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South Africa

Kindness And Penguins

After six years as an Angels consultant in her native Poland, Agnieszka Tymecka-Woszczerowicz recently became team leader for Angels in South Africa. She shares the reasons why she took on a challenge 13,000 km from home.
Angels team 04 March 2024
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Q What have been the highlights of your time as an Angels consultant? 

A For me being an Angels Consultant is not a job but a mission. It has been a time of constant learning, building relationships and overcoming obstacles together with stroke teams in hospitals in Poland. The most meaningful experiences were those where the time and effort was rewarded by a positive impact on patients’ lives. Receiving a text message from a neurologist saying they had just thrombolysed a patient in 11 minutes after months of meetings and numerous trainings at a hospital that previously had a door-to-needle time of 60 minutes. Or an enquiry from a hospital’s pulmonology department about the significant decrease in pneumonia among their patients – after FeSS protocols including dysphagia screening were implemented in the stroke unit. Each and every message like this has motivated me, strengthened my belief in the Angels Initiative and driven me to bring about change. 

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Aga in South Africa, with Angels consultant Bernise Schubert, meeting nurses and ambulance staff. 


Q Tell us about the first time you visited South Africa. 

A I visited South Africa for the first time in July 2023 as a part of the Angels mentoring programme. I joined Bernise Schubert, one of South African consultants, for a week of her activities in hospitals in the Cape Town area. I headed straight from the airport to Karl Bremer Hospital where we performed a nurses training with extremely engaged nurses willing to expand their knowledge of stroke recognition and treatment. The next day I visited Christiaan Barnard Memorial Hospital for training of rotating ward nurses. We also met with the stroke champion at Groote Schuur Hospital. Early on the last day of our field visits, I headed out to Mediclinic Vergelegen where we were supposed to do a stroke simulation. A real stroke patient came in so I had a chance to observe a stroke pathway in reality – which included loadshedding (planned power outage) right after the patient arrived in the emergency department.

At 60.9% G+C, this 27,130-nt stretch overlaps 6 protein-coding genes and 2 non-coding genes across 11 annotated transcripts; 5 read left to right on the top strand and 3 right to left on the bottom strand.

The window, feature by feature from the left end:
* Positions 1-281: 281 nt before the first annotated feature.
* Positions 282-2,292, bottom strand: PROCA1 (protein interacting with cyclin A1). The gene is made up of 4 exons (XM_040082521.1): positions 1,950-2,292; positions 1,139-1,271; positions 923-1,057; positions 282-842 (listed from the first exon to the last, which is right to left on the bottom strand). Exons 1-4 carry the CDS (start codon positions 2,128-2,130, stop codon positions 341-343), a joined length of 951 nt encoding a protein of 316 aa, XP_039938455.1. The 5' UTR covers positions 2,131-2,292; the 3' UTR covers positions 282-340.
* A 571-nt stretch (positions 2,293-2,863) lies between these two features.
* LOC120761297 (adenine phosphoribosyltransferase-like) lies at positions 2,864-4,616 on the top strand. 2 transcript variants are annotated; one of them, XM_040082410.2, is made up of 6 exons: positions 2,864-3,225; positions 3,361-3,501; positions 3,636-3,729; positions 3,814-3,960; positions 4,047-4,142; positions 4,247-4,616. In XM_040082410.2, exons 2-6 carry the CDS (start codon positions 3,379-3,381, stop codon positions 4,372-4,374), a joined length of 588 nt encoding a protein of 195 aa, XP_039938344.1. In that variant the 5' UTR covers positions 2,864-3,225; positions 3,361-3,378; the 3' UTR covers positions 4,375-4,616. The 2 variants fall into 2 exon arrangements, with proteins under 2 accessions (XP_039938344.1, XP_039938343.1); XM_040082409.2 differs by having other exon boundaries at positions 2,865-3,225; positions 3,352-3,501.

Throughout my stay, and meeting different healthcare professionals – EMS, nurses, doctors, in both government and private hospitals with different resources – one thing stood out: the kindness of people, their appreciation, and their willingness to participate in Angels activities to improve the standard of care. That was something that left that positive feeling in my heart and the willingness to come back. And, of course, the African penguins on the sandy shores of Boulders Beach that I had the chance to see for the first time.  

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From left: Angels consultants Maxeen Murugan, Carla Scholtz, Wendy Mandini and Bernise Schubert with Aga at the Spirit of Excellence gala dinner at ESOC 2023 in Munich.


What have you learnt about stroke care in South Africa, and South African healthcare generally, that motivated you to take up the position of team leader for South Africa? 

Although there are ongoing efforts to improve stroke care in the country, there are several challenges, like access to specialised stroke care, social awareness and education, shortages of healthcare workers, equipment or funding. Some of these issues are similar to those we are struggling with in Poland. There are measures that have been implemented in Poland and activities that I have performed during my six years as an Angels consultant in Poland that I believe may be useful in driving a change and supporting consultants in South Africa. What motivated me to take up the position of the team leader for South Africa was mainly people. Not only people I met during my visit but in particular the South African consultants whom I had already met at the WSC 2022 in Singapore and at ESOC 2023 in Munich. They’re a team full of energy, passion and motivation to save patients’ lives.